By Barnett Wright
The Birmingham Times
Congresswoman Terri A. Sewell (D-AL), Congresswoman Gwen Moore (D-WI) and 41 members of the Congressional Black Caucus on Friday urged U.S. Secretary of Education Betsy DeVos to provide clarity on cuts to an Upward Bound program designed to help low-income students attend Historically Black Colleges and Universities (HBCUs).
“We’re calling on Secretary DeVos to work with members of Congress to identify and address the issues that have led to such a devastating loss on our HBCU campuses,” Sewell said.
The Birmingham Times reported last week that Miles College, Talladega College and Tuskegee University – three Historically Black Colleges and Universities (HBCUs) in the state of Alabama — are among the 77 schools that had federal grants for the Upward Bound program rejected by the U.S. Department of Education.
“Historically Black Colleges and Universities are an integral part of our nation’s education system and our history,” said Sewell on Friday. “For many of my constituents, these schools are where the first member of their family went to college and where the next generation is getting their degree.
“The Upward Bound program has been a critical asset to these HBCUs by providing millions of students with the security of an academic support system that can eliminate achievement gaps existing between the rich and the poor and between HBCU students and those who attend other institutions. Denying HBCUs this lifeline of support puts students at risk and our history at risk.”
During the FY17 grant period, a number of HBCUs lost funding for their Upward Bound programs, many for non-substantive errors such as font or file format. Sewell was among those in Congress who signed a letter to DeVos expressing concerns.
“As the TRIO Caucus co-chair and an Upward Bound graduate, I am deeply concerned about the denial of grant funding to HBCUs,” said Moore. “Upward Bound played an essential role in shaping my academic and professional success. Funding must continue in order to ensure that future generations have access to these resources. We hope that Secretary DeVos will respond to this letter affirming her commitment to Upward Bound students at our historically Black colleges. This administration should work to mitigate disparities not aggravate them.”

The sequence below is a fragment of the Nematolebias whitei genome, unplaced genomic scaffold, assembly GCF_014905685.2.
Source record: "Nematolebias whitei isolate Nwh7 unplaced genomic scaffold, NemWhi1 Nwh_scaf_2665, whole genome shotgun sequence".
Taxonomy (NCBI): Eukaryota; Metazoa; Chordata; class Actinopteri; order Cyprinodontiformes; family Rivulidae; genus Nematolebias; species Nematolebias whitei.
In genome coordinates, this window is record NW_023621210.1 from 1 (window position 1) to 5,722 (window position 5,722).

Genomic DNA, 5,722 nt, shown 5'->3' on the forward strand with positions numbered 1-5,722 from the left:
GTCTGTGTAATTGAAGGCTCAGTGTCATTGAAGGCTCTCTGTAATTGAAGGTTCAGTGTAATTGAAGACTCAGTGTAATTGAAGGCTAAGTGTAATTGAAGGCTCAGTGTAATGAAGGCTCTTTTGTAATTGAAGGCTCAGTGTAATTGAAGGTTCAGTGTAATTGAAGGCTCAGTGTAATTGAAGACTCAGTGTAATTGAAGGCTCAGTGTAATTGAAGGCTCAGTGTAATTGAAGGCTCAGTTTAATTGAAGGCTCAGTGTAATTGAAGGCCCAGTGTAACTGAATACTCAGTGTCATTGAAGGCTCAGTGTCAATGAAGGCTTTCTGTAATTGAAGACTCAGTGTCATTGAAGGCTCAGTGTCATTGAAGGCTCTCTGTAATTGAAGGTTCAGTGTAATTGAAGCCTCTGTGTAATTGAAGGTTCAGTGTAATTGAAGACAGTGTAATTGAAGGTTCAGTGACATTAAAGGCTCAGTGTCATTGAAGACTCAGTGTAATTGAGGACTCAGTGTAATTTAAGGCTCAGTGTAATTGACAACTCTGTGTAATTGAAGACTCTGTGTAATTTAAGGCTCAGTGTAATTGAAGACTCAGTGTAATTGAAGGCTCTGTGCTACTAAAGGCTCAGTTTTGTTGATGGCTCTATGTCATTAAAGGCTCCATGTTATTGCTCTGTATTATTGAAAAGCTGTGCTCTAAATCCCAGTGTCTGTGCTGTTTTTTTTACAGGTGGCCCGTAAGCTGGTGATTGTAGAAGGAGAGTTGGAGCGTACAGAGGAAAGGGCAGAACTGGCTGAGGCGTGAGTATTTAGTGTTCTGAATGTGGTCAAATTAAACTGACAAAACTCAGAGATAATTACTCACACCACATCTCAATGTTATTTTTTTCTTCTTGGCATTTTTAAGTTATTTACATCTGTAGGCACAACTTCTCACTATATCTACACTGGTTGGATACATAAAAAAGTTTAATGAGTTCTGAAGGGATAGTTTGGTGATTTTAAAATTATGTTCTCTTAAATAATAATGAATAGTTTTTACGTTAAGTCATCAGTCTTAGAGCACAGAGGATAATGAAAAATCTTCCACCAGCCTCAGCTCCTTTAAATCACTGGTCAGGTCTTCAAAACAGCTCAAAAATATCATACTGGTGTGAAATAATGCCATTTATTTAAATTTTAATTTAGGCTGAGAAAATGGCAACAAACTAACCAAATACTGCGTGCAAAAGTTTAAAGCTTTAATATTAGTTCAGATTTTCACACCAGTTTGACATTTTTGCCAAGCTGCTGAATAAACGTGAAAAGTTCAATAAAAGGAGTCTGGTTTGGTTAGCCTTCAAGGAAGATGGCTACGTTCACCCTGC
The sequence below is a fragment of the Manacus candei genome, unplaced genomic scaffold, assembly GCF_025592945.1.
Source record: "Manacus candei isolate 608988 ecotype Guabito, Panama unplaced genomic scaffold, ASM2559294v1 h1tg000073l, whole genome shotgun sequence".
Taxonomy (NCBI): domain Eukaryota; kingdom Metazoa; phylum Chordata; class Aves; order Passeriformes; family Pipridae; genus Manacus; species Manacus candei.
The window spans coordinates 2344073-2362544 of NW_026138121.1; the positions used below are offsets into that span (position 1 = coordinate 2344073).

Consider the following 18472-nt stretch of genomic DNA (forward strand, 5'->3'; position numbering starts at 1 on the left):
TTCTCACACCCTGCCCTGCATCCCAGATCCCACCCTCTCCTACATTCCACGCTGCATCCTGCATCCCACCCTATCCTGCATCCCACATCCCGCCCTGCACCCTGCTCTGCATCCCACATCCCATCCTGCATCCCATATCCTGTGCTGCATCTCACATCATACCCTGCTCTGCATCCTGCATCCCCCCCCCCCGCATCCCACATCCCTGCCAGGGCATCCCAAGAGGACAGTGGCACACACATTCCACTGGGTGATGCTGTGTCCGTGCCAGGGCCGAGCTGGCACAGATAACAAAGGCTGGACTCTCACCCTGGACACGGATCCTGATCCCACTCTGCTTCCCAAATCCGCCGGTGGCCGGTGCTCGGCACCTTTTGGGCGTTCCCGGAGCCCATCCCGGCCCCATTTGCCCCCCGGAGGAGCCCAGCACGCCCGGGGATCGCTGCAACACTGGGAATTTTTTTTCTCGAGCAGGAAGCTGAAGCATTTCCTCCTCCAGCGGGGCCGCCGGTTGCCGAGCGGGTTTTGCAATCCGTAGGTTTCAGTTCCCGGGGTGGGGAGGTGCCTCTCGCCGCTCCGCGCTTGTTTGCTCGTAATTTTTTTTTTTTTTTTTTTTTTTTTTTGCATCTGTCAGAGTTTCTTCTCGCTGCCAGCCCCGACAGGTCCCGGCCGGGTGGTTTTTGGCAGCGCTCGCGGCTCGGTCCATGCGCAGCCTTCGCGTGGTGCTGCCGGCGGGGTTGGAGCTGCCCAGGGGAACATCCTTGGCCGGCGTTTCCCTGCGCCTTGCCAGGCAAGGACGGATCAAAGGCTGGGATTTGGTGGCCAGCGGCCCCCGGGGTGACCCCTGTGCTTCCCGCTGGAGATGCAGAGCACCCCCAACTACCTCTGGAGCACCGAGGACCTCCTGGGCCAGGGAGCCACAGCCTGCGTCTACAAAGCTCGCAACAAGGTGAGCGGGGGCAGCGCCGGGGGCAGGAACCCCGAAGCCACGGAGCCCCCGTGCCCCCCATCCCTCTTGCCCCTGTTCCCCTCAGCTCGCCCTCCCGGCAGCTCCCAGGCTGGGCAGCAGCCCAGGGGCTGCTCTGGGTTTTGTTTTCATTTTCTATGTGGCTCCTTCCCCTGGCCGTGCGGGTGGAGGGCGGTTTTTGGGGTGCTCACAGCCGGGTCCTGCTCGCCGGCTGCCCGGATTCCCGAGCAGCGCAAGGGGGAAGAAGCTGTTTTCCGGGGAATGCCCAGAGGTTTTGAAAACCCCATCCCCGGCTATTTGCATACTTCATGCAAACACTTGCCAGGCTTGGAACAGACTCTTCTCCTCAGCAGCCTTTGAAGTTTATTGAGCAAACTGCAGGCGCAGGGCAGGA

In May, DeVos said the problem stemmed from formatting and clerical issues, but she directed department staff “to allow flexibility on formatting and other technical elements on all grant applications. Bureaucratic red tape should never get in the way of helping students.”
Upward Bound is part of the federal TRIO programs, which are outreach and student services programs designed to identify and provide services for individuals from disadvantaged backgrounds.
Included among HBCUs which lost Upward Bound grants are Miles College, which has had an active Upward Bound program on its campus since the mid-1960s, Tuskegee University, Clark Atlanta University, West Virginia State University. Those are just some of the HBCUs where Upward Bound programs were founded during the pivotal years of the Civil Rights Movement and which have lost their programs during this year’s competition.
Rhonda Nunn, Guidance Counselor for Miles College Upward Bound program, said 81 students will not get the benefit of the services for academic, cultural, and social enrichment that [Upward Bound] has provided in this community for more than 50 years,”
“The future for these young people should not be underrated or diminished by those who have no faith in their abilities,” Nunn said. “That anyone is considering withholding funds for the continuation of this program is heartbreaking.”
Correction on July 6, 2017 at 4:25 p.m.: An earlier version of this article incorrectly stated that Savannah State University had lost its Upward Bound grant.